Wallis Attacks "Politically-Driven Campaign Against Press"
Wednesday 1 July, 2015
By Martin Hickman
One of the biggest figures in British tabloid newspaper journalism was today acquitted of taking part in the phone hacking conspiracy at the News of the World.
Neil "Wolfman" Wallis, deputy editor of the News of the World, had been accused of plotting to hack mobile phone messages at the Sunday tabloid between 2003 and 2006.
A jury at London's Central Criminal Court returned the "Not Guilty" verdict at 12.20pm after deliberating for four days.
Outside court, Mr Wallis made a statement attacking what he said was "a vicious politically-driven campaign" against the press.
"Four years. Fours years after I was arrested, I finally walk out of here a free man. It's cost me and my family most of our life savings," he said.
"It's ruined my life, all because of a vicious politically-driven campaign against the press launched by Keir Starmer and Alison Levitt [the former Director of Public Prosecutions and his legal adviser].
"This is the culmination of a political drive by the police and the CPS. It's a disgrace."
HUNDREDS OF VOICEMAILS HACKED
Mr Wallis had been charged with taking part in the paper's hacking conspiracy from his first day at Rupert Murdoch's paper on 29 January 2003 to the day after counter-terrorism smashed its phone hacking ring on 8 August 2006.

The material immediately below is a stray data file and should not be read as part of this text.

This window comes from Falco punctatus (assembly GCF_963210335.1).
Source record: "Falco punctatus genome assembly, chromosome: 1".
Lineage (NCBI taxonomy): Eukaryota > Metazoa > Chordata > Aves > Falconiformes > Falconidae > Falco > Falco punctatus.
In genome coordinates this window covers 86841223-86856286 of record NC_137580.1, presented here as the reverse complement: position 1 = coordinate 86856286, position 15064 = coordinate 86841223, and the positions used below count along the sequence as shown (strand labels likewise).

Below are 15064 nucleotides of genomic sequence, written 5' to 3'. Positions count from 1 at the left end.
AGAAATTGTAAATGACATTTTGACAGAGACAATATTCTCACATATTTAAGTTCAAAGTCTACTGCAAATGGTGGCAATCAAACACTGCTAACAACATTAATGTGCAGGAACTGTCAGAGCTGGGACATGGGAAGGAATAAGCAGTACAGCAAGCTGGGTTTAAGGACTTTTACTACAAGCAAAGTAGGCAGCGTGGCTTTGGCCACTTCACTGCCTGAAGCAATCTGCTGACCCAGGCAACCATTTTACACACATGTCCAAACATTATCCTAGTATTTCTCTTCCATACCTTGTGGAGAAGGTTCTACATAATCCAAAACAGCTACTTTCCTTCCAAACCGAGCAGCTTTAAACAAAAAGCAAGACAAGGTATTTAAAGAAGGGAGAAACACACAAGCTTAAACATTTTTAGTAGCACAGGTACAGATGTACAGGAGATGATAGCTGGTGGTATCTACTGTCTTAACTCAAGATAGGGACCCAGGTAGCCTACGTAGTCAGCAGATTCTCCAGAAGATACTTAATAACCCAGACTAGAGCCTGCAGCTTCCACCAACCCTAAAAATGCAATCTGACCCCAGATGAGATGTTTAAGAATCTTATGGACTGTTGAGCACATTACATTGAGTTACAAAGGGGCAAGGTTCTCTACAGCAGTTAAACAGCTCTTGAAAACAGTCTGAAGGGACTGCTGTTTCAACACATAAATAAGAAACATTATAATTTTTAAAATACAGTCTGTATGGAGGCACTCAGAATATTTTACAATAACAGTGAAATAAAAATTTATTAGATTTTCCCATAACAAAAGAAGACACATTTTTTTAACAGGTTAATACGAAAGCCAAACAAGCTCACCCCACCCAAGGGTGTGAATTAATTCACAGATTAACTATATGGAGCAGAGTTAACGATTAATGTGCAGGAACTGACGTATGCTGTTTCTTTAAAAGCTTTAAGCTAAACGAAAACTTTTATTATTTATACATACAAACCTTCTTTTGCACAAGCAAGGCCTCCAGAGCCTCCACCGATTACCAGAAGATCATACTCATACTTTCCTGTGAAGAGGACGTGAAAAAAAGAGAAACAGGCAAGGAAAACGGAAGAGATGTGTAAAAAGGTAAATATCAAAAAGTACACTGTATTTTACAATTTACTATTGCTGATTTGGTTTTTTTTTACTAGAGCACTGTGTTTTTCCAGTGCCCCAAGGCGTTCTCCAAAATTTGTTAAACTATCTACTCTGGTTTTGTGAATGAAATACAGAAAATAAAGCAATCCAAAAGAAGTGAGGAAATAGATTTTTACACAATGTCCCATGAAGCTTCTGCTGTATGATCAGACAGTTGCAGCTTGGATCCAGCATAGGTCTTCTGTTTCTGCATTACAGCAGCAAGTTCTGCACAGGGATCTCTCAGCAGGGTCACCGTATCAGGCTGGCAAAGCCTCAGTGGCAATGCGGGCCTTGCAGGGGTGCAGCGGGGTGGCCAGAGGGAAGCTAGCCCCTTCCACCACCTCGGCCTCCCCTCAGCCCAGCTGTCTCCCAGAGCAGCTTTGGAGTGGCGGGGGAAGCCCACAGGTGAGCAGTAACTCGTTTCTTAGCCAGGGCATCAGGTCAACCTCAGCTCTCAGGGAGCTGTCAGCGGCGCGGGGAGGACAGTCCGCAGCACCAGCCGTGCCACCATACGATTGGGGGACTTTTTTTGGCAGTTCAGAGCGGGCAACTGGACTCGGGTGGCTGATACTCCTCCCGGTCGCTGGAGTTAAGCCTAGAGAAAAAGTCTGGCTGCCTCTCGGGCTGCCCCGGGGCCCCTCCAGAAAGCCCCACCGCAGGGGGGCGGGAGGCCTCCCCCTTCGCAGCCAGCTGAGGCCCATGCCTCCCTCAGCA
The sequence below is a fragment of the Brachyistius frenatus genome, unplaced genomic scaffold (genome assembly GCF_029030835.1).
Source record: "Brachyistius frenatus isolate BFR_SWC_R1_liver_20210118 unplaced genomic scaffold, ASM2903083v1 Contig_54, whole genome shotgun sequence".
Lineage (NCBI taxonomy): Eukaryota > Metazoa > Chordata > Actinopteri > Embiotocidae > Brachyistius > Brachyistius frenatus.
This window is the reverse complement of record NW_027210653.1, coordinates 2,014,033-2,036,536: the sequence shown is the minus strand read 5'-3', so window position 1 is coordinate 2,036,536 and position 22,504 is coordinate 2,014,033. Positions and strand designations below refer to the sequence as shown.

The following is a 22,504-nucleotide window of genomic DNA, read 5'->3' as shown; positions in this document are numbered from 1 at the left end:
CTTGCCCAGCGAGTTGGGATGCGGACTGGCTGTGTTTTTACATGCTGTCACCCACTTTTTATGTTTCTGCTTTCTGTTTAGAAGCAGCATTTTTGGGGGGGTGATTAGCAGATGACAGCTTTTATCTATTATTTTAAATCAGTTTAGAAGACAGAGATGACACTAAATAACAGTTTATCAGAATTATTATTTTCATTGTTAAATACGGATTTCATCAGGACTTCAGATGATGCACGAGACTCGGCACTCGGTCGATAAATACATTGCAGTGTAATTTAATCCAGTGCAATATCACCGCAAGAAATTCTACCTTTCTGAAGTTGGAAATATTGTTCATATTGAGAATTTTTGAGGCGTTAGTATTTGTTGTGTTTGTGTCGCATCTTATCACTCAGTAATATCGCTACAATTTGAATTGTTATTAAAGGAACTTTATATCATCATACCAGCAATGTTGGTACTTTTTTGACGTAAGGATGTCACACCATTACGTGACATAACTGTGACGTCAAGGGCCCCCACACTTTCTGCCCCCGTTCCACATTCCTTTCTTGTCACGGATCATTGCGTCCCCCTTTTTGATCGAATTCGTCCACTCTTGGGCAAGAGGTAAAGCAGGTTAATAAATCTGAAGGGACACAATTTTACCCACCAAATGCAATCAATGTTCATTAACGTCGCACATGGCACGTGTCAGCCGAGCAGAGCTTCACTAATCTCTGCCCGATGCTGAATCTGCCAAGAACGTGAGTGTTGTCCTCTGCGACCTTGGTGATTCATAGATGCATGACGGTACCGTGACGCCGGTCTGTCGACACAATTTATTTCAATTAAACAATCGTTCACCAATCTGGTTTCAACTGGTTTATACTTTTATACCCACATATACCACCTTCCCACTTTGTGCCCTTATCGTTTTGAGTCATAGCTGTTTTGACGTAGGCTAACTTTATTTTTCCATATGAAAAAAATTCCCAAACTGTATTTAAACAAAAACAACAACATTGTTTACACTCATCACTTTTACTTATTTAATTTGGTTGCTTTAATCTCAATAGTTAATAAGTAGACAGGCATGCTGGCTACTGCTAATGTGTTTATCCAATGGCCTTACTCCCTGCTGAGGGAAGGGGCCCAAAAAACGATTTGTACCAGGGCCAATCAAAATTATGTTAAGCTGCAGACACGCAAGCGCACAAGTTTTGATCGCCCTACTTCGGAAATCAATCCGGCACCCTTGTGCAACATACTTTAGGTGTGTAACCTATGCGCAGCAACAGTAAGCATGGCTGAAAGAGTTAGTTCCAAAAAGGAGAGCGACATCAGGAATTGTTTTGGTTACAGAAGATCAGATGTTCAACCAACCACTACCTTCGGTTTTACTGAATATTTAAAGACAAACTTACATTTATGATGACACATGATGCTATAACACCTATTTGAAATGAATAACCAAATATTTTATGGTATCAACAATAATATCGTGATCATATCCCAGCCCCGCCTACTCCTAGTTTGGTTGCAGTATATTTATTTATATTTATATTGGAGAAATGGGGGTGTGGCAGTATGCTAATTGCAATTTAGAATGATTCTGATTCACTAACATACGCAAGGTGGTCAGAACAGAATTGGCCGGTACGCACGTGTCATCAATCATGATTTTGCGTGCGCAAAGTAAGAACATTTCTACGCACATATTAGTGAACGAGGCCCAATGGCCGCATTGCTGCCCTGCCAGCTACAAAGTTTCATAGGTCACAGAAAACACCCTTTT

The trial heard how the News of the World had hacked hundreds of voicemails to land scoops about Princes William and Harry, Home Secretary David Blunkett and the England football manager Sven Goran Eriksson.
Other targets were Boris Johnson, the Mayor of London, actors Sienna Miller and Daniel Craig, and the boxer Amir Khan.
The Crown claimed it was "inconceivable" Mr Wallis had not known about the hacking, when the plotters included editor Andy Coulson, news editor Ian Edmondson and features editor Jules Stenson.
A former features writer, Dan Evans, even testified that he played a hacked phone message to the deputy editor in the News of the World's newsroom.
However Mr Wallis said that Evans – who had cut a deal with prosecutors to give evidence – was a former heavy drug user, a phone hacker and a liar.
He that executives would not have told him about hacking because he had a reputation for journalism ethics and strongly supported the Press Complaints Commission.
He added that he would have thought the paper had obtained stories about hacking victims legally through kiss and tell buy-ups, reporters' contacts, paparazzi agencies and other means.
COURTROOM THANKS TO JURY
The seven men and five women of the jury spent 14 hours discussing the case, having retired to consider their verdict on Thursday afternoon.
When they filed back into Court 6 at 12.18pm, the clerk read out the charge that Mr Wallis had conspired to intercept communications contrary to the Regulation of Investigatory Powers Act.
Asked whether they had found decided upon a verdict, the foreman replied "Yes" and, asked whether it was guilty or not guilty, the foreman replied clearly: "Not Guilty."